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Konica Minolta magicolor 1690MF

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At a Glance
  • Konica Minolta magicolor 1690MF

Konica Minolta’s magicolor 1690MF is a compact multifunction device with a color laser printer, flatbed scanner, and fax. It connects to your Mac either via USB or 10/100 Ethernet.

The beige and dark gray 1690MF has a 50-sheet automatic document feeder, making it easy to copy or fax multipage documents. The 100-sheet input tray for the printer may be adequate for small or home offices, but if you plan to approach the 35,000-page-per-month duty cycle (as rated by Konica Minolta), you might want to purchase the optional 500-sheet paper tray for $99. Another option worth considering is the automatic duplexing unit ($99) that allows you to print on both sides of a sheet of paper.

Konica Minolta magicolor 1690MF

Color printer

Many color laser printers these days use a single-pass method of color printing, where the paper goes through the printer once as the toner is placed. The 1690MF uses four passes for color prints, however, so its rated speed for color documents is just 5 pages a minute. When it comes to monochrome documents, the 1690MF needs only a single pass, so the rate speed is a quick 20 pages per minute.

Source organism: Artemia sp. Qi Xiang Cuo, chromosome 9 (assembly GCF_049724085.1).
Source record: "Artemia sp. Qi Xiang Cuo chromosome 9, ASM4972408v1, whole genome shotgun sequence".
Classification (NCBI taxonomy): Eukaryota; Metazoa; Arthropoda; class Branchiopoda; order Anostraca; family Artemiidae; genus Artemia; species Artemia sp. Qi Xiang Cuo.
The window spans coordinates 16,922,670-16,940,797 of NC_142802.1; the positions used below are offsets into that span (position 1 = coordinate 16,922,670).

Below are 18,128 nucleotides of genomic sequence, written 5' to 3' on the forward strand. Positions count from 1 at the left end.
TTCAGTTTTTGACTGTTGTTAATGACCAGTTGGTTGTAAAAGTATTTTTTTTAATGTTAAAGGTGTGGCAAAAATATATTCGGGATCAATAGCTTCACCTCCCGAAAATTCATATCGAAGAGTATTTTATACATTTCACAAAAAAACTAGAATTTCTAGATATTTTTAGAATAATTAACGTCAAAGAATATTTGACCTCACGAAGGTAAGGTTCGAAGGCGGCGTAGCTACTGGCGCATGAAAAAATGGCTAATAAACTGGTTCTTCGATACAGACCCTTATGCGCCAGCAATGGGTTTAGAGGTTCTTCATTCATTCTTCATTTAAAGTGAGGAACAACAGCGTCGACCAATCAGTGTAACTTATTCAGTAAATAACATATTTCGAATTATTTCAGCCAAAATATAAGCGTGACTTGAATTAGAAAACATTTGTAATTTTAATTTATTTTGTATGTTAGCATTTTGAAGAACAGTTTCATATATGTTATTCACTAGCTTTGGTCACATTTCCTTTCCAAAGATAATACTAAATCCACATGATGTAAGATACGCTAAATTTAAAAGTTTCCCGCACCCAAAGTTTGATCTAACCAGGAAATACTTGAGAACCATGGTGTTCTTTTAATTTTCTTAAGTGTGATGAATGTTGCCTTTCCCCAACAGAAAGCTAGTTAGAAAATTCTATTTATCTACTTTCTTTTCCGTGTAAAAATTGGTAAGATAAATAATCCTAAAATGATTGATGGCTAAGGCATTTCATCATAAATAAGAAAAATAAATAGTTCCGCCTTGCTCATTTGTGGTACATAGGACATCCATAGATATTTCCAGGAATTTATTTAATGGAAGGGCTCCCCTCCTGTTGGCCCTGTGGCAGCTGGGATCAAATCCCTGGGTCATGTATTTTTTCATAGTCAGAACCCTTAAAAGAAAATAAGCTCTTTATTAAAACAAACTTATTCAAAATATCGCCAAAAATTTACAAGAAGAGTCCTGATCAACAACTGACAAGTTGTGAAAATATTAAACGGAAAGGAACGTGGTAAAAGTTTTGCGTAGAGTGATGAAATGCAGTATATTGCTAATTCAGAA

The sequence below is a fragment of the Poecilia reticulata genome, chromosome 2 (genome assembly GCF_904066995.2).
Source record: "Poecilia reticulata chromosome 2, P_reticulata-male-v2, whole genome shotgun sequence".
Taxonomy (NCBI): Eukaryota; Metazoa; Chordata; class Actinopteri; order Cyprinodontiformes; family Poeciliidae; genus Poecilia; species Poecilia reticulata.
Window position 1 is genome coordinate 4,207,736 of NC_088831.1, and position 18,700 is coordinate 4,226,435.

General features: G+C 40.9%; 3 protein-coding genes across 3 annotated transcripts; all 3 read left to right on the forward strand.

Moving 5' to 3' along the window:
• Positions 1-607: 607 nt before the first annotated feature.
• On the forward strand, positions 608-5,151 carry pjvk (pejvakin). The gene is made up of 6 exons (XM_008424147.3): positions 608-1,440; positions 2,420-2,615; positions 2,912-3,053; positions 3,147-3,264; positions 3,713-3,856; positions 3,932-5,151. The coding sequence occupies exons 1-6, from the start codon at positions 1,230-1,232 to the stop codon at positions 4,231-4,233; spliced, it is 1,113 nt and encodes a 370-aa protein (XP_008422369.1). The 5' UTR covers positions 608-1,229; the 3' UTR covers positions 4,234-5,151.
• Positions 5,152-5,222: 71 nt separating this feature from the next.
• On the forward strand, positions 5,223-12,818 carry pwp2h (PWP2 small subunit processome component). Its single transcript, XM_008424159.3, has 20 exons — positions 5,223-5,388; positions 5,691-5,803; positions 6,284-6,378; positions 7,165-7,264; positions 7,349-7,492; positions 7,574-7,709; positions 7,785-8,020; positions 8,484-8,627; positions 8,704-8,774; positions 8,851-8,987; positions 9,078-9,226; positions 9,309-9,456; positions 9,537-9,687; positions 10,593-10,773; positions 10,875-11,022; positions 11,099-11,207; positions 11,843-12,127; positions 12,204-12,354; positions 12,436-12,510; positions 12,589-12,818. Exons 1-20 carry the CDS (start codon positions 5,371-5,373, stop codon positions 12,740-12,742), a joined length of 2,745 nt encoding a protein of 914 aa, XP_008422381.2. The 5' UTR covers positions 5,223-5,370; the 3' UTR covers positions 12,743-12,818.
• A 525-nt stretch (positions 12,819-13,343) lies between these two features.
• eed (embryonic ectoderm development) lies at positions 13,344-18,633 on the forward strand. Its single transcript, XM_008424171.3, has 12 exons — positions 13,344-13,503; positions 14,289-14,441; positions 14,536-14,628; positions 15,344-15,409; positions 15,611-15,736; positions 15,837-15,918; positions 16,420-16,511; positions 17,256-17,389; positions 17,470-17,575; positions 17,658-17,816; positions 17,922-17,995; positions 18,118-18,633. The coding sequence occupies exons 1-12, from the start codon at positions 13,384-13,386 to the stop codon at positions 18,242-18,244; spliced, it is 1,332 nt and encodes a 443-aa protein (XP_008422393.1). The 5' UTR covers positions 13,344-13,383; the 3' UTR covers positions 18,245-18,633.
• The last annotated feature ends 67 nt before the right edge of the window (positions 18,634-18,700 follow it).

Timed trials: Print

10-page Word test 0:39
1-page Word test 0:11
22MB Photoshop image 0:41
4-page PDF 1:10

Scale = minutes:seconds

Not surprisingly, the printer didn’t match the company’s speed claims in our timed tests (few printers, if any, do match the company’s ratings), but print speeds were zippy nonetheless. Our 10-page black-and-white Word document test took just 39 seconds for the 1690MF to complete. Our one-page Word document test took 11 seconds to print—in our experience, most printers take at least 15 seconds, so 11 seconds is pretty quick. In our test involving a 22MB Photoshop file, the 1690MF took 41 seconds, a little on the slow side but faster than most color lasers in the 1690MF’s class.

Jury tests: Print

Graphics: fine lines and gradients Very Good
22MB Photoshop image quality Good
Text quality Superior

Scale = Superior, Very Good, Good, Fair, Poor

How We Tested: We ran all tests with the ink-jet multifunction printer connected via USB 2.0 to a 2.66GHz Mac Pro with Mac OS X 10.5.3 installed and 1GB of RAM. We recorded the time it took the MFP to print a one-page Word document and a 10-page Word document, as well as the time it took to print a 22MB Photoshop image and a four-page PDF. We then recorded the time it took to scan an 8-by-10-inch photo at 600 dpi, as well as the time it took to scan a 4-by-6-inch photo at 1,200 dpi. A panel of experts examined sample output of the MFP to evaluate its print, scan, and copy quality as either Superior, Very Good, Good, Fair, or Poor in comparison to the output of past color laser MFPs we’ve tested.—Macworld Lab Testing by James Galbraith

Unlike higher-end laser printers, the 1690MF does not have a Postscript processor. It uses host-based processing, meaning that your computer prepares the file for printing and transfers it to the printer.